No. 130 UCDA LAI/G/221

Handwritten letter from Eoin MacNeill to Agnes MacNeill

GENEVA, 23 September 1923

Dearest Taddie,

I sent off a letter to you this morning dated the 21st by mistake.1 This is Sunday, and this day week I hope to be on my way home. I told you I was going to tea at the Ch?au de Coudrée, I have been there & back. There was a crowd of guests, nearly all French - I only noticed one Japanese in addition to myself who were not French. The Ch?au is the most richly furnished mansion I have ever seen. MacWhite, who is a repository of information, tells me that the Bartholoni family are descended from a native of Florence who had to become a refugee in France some three centuries ago. They kept up the family tradition of banking & became very rich. The Ch?au is a very old one, but not medieval. It is built in a square with a courtyard inside, a square donjon towards the courtyard, & round turrets from the ground up at the outside corners. It is a moderate size, but contains magnificent apartments & exquisite furniture and is quite a museum of ornamental work of the last three centuries.


Today our delegation entertained nearly a score of journalists at lunch. We have had to give some entertainments in revenge for those to which we have been invited, & so far our arrangements have been successful. This evening I am to be a guest of the Cuban delegation. But I am tired. Nearly all the social functions and every one of the League functions, which are every day, morning or evening or both, are wearisome to me, though evidently pleasant to others. That is one of the disadvantages of being happy at home. I have gone off several times to enjoy myself rowing on the lake in a boat all to myself. Today is fine, and I have just been admiring a wonderful sunset. While it was raining a deluge in Geneva, the Alps to the east were getting covered with snow. As the sun went down, the high mountains turned from white to a delicate rose colour & the lower mountains near us became purple. A little later, the rose colour was in the sky and the snow took the faintest shade of green - perhaps it was only the contrast. Still my favourite air is 'Go day, come day, God send Sunday'.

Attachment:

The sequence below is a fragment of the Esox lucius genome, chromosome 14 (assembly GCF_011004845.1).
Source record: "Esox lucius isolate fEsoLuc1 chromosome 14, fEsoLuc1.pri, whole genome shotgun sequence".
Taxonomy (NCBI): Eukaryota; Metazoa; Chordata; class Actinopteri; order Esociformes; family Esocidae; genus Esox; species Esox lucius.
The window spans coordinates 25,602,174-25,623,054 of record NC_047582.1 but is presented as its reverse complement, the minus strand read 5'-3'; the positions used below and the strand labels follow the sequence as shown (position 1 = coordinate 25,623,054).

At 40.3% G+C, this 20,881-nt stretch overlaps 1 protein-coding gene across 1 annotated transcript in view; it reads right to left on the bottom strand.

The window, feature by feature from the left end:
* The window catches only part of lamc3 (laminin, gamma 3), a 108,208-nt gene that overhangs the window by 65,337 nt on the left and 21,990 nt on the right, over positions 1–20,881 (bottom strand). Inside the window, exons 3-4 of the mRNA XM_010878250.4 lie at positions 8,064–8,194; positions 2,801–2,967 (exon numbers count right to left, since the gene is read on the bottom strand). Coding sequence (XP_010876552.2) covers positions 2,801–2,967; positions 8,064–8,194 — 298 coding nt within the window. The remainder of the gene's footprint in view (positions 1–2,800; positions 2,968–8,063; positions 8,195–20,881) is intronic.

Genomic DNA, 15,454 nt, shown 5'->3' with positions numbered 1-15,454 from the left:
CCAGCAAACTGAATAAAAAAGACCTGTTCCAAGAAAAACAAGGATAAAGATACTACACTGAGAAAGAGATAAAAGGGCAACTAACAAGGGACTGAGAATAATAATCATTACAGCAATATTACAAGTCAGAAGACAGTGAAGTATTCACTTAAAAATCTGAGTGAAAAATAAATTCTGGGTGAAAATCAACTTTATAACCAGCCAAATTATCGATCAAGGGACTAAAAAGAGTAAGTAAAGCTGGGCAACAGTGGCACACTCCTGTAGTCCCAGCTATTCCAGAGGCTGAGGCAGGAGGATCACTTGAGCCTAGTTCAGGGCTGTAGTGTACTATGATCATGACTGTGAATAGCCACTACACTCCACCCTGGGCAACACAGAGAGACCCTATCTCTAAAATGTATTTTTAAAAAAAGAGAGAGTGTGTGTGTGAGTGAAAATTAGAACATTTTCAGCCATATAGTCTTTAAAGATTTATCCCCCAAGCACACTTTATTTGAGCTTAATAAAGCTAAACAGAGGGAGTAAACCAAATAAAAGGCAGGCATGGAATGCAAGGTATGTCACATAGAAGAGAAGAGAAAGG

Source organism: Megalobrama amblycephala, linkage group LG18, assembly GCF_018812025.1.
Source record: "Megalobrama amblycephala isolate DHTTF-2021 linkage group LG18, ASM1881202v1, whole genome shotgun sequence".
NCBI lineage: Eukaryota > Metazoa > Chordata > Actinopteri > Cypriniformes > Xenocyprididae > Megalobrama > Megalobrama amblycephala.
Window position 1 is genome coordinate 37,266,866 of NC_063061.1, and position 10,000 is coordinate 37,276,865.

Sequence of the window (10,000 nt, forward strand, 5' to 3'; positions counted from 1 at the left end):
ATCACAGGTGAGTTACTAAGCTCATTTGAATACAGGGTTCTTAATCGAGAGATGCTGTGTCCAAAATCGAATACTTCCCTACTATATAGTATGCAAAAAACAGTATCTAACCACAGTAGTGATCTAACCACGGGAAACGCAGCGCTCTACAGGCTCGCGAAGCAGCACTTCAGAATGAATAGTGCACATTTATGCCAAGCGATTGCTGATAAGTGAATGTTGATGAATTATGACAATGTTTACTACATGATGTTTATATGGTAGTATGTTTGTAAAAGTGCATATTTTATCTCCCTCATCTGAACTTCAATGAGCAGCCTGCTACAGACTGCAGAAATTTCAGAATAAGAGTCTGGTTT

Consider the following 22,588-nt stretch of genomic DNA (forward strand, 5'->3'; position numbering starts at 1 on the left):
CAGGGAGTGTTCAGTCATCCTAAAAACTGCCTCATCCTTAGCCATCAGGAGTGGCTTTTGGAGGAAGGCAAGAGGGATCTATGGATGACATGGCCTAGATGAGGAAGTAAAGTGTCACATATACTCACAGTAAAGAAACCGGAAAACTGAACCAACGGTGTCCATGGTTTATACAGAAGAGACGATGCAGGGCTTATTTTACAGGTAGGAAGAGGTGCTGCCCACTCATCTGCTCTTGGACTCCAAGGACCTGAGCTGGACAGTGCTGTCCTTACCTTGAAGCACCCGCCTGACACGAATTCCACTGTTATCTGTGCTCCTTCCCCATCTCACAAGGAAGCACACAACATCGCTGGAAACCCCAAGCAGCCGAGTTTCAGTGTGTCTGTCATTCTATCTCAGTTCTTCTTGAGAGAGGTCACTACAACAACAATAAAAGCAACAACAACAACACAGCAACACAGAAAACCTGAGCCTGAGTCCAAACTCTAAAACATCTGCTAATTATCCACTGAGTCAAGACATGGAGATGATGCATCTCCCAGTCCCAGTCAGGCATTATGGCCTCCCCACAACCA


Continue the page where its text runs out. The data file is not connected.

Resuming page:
1Above No. 128.


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